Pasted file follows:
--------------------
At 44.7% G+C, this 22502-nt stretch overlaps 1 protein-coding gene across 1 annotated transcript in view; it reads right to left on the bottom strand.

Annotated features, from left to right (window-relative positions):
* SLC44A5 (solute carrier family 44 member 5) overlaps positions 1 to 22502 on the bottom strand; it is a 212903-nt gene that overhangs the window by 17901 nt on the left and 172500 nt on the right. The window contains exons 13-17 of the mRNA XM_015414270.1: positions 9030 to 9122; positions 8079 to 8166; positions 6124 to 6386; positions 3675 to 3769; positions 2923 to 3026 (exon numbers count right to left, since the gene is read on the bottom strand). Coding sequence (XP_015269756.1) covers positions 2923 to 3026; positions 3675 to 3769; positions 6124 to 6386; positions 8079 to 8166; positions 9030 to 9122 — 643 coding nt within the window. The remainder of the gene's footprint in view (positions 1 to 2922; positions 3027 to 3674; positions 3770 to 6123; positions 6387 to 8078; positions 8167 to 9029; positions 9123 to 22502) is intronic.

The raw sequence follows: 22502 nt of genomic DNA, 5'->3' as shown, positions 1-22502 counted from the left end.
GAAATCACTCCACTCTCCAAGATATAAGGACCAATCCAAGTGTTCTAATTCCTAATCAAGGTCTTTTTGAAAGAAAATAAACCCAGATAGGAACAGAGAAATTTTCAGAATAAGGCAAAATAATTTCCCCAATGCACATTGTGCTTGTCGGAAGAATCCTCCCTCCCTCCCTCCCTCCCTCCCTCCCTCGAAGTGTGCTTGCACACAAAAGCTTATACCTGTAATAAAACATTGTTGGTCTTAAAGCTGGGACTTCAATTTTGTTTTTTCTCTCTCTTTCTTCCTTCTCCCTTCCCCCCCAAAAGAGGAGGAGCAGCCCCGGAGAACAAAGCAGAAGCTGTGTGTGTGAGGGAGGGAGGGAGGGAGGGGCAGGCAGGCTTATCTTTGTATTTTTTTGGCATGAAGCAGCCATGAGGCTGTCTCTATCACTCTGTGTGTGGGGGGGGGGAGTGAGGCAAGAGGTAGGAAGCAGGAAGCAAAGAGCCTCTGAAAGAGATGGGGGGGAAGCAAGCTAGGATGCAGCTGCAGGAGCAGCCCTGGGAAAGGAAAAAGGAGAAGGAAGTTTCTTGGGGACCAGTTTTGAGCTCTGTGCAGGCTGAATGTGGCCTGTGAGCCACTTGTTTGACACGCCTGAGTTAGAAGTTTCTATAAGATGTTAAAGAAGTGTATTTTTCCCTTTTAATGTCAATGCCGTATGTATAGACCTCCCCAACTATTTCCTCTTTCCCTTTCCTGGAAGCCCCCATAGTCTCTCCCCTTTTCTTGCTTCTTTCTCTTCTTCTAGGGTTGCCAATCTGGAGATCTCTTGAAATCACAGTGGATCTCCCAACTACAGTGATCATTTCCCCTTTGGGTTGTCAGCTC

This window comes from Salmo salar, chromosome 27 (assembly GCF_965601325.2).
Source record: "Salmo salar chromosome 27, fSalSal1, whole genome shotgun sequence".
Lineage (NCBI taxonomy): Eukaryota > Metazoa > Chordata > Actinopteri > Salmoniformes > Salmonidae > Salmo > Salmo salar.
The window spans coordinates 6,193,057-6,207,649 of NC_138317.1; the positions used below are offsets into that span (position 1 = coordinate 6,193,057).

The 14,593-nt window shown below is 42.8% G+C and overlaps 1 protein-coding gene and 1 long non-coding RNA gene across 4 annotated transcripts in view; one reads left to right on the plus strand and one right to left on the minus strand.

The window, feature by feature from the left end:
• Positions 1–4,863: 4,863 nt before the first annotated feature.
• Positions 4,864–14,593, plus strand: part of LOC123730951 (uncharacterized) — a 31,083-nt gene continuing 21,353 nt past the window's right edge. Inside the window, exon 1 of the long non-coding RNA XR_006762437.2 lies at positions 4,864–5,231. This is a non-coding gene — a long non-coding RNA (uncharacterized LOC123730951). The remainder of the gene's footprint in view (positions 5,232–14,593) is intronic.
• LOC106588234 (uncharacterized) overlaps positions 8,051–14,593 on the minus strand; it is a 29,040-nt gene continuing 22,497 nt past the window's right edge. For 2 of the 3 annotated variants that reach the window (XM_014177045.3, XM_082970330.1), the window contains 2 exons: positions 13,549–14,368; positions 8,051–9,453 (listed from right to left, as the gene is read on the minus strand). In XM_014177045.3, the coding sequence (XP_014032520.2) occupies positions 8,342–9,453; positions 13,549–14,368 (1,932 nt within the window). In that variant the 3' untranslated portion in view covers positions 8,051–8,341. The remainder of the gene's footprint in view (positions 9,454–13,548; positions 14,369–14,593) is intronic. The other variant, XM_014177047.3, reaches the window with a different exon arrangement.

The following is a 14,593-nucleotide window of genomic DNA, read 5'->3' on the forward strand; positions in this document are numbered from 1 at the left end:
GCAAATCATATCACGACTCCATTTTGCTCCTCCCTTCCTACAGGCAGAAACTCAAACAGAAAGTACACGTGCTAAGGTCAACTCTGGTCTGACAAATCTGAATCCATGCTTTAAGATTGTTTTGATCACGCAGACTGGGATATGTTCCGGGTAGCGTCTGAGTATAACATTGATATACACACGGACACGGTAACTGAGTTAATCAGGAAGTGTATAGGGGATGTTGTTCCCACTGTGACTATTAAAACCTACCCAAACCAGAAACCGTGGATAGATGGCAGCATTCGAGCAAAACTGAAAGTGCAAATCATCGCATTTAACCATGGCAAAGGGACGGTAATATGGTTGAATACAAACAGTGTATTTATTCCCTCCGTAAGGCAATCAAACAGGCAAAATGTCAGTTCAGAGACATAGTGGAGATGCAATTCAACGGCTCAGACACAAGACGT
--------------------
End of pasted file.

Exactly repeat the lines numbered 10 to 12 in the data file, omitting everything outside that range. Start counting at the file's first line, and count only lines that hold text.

The 14,593-nt window shown below is 42.8% G+C and overlaps 1 protein-coding gene and 1 long non-coding RNA gene across 4 annotated transcripts in view; one reads left to right on the plus strand and one right to left on the minus strand.

The window, feature by feature from the left end:
• Positions 1–4,863: 4,863 nt before the first annotated feature.